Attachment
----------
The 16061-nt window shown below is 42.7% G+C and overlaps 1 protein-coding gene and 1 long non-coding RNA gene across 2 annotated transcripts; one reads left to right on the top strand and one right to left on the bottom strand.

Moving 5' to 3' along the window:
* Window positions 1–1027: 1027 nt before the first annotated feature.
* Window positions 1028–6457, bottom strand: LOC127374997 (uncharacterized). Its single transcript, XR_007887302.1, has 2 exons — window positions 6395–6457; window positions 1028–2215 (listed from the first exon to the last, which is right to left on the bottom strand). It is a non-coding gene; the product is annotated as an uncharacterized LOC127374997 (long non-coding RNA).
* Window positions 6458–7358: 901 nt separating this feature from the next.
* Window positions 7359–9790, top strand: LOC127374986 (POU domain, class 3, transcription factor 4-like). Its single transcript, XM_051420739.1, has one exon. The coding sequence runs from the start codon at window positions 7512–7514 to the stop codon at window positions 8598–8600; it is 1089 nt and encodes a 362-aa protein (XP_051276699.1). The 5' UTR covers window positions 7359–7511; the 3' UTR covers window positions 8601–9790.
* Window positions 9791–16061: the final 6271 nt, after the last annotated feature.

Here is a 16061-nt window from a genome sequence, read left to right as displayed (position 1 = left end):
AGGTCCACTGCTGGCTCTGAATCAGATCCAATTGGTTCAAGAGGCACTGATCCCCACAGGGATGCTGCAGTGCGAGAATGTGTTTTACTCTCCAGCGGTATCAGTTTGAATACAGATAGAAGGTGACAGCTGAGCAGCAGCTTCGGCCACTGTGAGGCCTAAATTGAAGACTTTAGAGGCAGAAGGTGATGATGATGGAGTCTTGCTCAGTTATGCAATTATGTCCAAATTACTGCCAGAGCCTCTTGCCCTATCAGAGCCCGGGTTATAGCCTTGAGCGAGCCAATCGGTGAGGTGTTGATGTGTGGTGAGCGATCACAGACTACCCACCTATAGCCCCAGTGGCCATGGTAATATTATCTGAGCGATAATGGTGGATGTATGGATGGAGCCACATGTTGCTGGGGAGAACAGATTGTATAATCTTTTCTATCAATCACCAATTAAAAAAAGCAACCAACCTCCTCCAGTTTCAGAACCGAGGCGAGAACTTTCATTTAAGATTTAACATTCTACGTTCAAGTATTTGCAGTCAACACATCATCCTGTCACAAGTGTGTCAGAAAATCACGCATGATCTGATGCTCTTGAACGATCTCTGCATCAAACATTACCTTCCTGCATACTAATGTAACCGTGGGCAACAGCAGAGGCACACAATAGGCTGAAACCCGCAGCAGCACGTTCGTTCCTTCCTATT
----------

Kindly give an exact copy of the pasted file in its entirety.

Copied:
The 16061-nt window shown below is 42.7% G+C and overlaps 1 protein-coding gene and 1 long non-coding RNA gene across 2 annotated transcripts; one reads left to right on the top strand and one right to left on the bottom strand.

Moving 5' to 3' along the window:
* Window positions 1–1027: 1027 nt before the first annotated feature.
* Window positions 1028–6457, bottom strand: LOC127374997 (uncharacterized). Its single transcript, XR_007887302.1, has 2 exons — window positions 6395–6457; window positions 1028–2215 (listed from the first exon to the last, which is right to left on the bottom strand). It is a non-coding gene; the product is annotated as an uncharacterized LOC127374997 (long non-coding RNA).
* Window positions 6458–7358: 901 nt separating this feature from the next.
* Window positions 7359–9790, top strand: LOC127374986 (POU domain, class 3, transcription factor 4-like). Its single transcript, XM_051420739.1, has one exon. The coding sequence runs from the start codon at window positions 7512–7514 to the stop codon at window positions 8598–8600; it is 1089 nt and encodes a 362-aa protein (XP_051276699.1). The 5' UTR covers window positions 7359–7511; the 3' UTR covers window positions 8601–9790.
* Window positions 9791–16061: the final 6271 nt, after the last annotated feature.

Here is a 16061-nt window from a genome sequence, read left to right as displayed (position 1 = left end):
AGGTCCACTGCTGGCTCTGAATCAGATCCAATTGGTTCAAGAGGCACTGATCCCCACAGGGATGCTGCAGTGCGAGAATGTGTTTTACTCTCCAGCGGTATCAGTTTGAATACAGATAGAAGGTGACAGCTGAGCAGCAGCTTCGGCCACTGTGAGGCCTAAATTGAAGACTTTAGAGGCAGAAGGTGATGATGATGGAGTCTTGCTCAGTTATGCAATTATGTCCAAATTACTGCCAGAGCCTCTTGCCCTATCAGAGCCCGGGTTATAGCCTTGAGCGAGCCAATCGGTGAGGTGTTGATGTGTGGTGAGCGATCACAGACTACCCACCTATAGCCCCAGTGGCCATGGTAATATTATCTGAGCGATAATGGTGGATGTATGGATGGAGCCACATGTTGCTGGGGAGAACAGATTGTATAATCTTTTCTATCAATCACCAATTAAAAAAAGCAACCAACCTCCTCCAGTTTCAGAACCGAGGCGAGAACTTTCATTTAAGATTTAACATTCTACGTTCAAGTATTTGCAGTCAACACATCATCCTGTCACAAGTGTGTCAGAAAATCACGCATGATCTGATGCTCTTGAACGATCTCTGCATCAAACATTACCTTCCTGCATACTAATGTAACCGTGGGCAACAGCAGAGGCACACAATAGGCTGAAACCCGCAGCAGCACGTTCGTTCCTTCCTATT